Feline Immunodeficiency Virus (FIV)

Feline Immunodeficiency Virus (FIV) has been associated with cats for many years, although it was only labelled as such as recently as 1986. The virus depletes the number of white blood cells, which eventually makes the cat less able to fight off infection. However, because it is such a slow acting virus many FIV positive cats can enjoy a normal lifespan with no apparent health problems resulting from the virus.

FIV is species specific. It can only be transmitted from cat to cat, not to humans or other animals.

How does a cat catch the virus?

Cats who fight are most likely to be infected. The virus is present in the blood and saliva of infected cats. But, like HIV, it is a very ‘fragile’ virus, and cannot survive for long outside the body. It also requires a high dose to establish an infection in another cat. Therefore, it is not easily passed from cat to cat. The main route of infection is through biting, when the virus in the saliva of an infected cat is injected directly into the blood stream of the cat it bites.

The take-home message here is to prevent fighting – make sure your cat is neutered and kept indoors!

What is their life expectancy?

A cat who contracts FIV will usually still have a strong immune system for several years after infection. It is only over time, that the effects of the virus may start to show, and even then, most infections can be treated with the appropriate medications. With love and good care however, many FIV positive cats can live normal lifespans. These days, it’s not unusual to find FIV positive cats reaching 15 years or more.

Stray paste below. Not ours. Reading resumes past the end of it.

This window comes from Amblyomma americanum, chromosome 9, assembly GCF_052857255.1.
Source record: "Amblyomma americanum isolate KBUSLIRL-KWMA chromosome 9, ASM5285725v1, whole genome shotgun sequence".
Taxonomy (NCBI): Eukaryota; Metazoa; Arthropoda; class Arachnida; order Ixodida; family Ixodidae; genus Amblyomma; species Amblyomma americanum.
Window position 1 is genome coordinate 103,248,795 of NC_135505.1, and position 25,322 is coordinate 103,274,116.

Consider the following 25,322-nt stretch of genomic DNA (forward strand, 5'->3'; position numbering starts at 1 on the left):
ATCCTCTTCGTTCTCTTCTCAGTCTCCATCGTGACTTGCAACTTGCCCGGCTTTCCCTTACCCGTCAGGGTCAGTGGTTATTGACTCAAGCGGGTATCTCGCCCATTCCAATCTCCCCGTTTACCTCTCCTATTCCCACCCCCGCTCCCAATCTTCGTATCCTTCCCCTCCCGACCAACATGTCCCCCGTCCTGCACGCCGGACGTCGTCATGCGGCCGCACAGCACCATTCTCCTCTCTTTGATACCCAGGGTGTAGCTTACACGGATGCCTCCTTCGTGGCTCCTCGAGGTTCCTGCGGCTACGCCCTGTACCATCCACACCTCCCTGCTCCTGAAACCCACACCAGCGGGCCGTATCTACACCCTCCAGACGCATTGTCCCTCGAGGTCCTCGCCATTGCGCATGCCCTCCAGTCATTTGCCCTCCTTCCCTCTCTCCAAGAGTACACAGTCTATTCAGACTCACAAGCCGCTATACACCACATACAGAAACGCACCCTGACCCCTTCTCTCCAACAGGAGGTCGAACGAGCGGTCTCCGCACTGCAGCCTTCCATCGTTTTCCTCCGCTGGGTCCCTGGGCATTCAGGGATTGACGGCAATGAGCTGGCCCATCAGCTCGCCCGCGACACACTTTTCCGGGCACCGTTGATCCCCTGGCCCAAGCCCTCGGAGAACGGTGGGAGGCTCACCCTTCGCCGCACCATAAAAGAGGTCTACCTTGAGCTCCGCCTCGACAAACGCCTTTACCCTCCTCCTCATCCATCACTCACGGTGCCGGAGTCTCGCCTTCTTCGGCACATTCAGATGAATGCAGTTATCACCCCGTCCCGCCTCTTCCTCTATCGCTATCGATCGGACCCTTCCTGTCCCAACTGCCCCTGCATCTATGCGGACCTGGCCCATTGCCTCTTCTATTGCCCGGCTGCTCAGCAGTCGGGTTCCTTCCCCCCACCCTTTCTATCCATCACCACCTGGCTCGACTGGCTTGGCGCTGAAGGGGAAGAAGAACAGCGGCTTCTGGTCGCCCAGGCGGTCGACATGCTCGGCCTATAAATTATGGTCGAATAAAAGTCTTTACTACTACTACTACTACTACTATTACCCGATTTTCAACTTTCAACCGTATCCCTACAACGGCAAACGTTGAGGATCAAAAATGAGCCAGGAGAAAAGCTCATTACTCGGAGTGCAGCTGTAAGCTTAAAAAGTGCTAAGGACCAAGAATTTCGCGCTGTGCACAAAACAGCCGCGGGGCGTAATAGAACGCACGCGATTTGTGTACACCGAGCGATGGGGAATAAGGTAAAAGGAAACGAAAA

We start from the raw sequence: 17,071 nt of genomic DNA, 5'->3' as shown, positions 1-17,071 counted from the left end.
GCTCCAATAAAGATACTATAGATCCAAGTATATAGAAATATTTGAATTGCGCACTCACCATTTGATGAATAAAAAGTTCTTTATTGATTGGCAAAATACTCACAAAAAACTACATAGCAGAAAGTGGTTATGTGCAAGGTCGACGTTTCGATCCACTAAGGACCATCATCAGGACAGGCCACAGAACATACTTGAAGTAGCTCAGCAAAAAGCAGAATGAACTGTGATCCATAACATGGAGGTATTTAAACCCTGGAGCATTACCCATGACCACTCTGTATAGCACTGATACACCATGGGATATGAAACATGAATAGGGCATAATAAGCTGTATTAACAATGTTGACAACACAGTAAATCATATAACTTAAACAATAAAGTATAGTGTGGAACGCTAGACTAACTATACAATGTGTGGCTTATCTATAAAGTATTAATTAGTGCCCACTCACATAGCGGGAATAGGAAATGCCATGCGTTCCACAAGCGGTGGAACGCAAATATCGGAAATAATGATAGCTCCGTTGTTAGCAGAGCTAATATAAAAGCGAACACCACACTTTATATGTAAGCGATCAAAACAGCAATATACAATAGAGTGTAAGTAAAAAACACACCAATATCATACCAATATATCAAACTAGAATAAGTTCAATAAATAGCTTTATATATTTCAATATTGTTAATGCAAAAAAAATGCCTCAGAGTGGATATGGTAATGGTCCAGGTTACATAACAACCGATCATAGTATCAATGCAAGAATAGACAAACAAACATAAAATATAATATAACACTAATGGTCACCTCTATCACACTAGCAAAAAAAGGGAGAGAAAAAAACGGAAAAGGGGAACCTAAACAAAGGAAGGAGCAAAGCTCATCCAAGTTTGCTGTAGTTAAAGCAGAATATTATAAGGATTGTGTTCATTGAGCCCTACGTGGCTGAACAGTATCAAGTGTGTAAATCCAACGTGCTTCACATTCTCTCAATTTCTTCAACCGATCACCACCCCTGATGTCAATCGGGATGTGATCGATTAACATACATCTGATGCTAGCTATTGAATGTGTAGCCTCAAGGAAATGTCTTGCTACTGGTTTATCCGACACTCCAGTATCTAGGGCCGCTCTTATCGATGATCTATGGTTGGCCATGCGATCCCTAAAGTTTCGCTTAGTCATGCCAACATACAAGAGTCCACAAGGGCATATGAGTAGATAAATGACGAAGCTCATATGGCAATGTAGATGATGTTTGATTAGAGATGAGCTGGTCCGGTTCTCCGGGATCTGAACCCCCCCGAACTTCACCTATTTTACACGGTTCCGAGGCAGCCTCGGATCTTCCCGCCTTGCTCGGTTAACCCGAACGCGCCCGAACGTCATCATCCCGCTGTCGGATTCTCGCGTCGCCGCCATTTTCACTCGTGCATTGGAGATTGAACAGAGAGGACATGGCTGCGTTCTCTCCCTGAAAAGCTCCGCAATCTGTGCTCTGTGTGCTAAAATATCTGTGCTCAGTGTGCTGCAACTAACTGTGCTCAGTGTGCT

Being killed in a road accident is a far higher risk for a cat than FIV.


Treatment consists of dealing with whatever symptoms occur in the individual cat, such as common infections being treated with antibiotics. If an FIV positive cat displays any symptoms of illness, however minor, it should be taken to a vet promptly.

Adopting an FIV positive cat

A healthy FIV positive cat can live for many years and indeed can often outlive non-infected cats, but please be aware that this is not always the case. Due to their impaired immune system, the cat may succumb to illness earlier, and not reach their normal life expectancy. FIV positive cats will need prompt veterinary assistance for even minor illness symptoms. With good care however, many FIV positive cats can live normal lifespans.

Love is a powerful immune system enhancer – so cherish your FIV positive cat!

Should FIV positive cats be allowed outside?

As cats can be infected through fighting we recommend FIV positive cats be rehomed as indoor cats only. It is important to consider the feelings of neighbours with uninfected cats, and an FIV positive cat roaming is more likely to pick up disease due to their compromised immune system. For those cats yearning to be outside a secure enclosed outdoor cat enclosure is an excellent compromise.

Lort Smith domestic short hair cat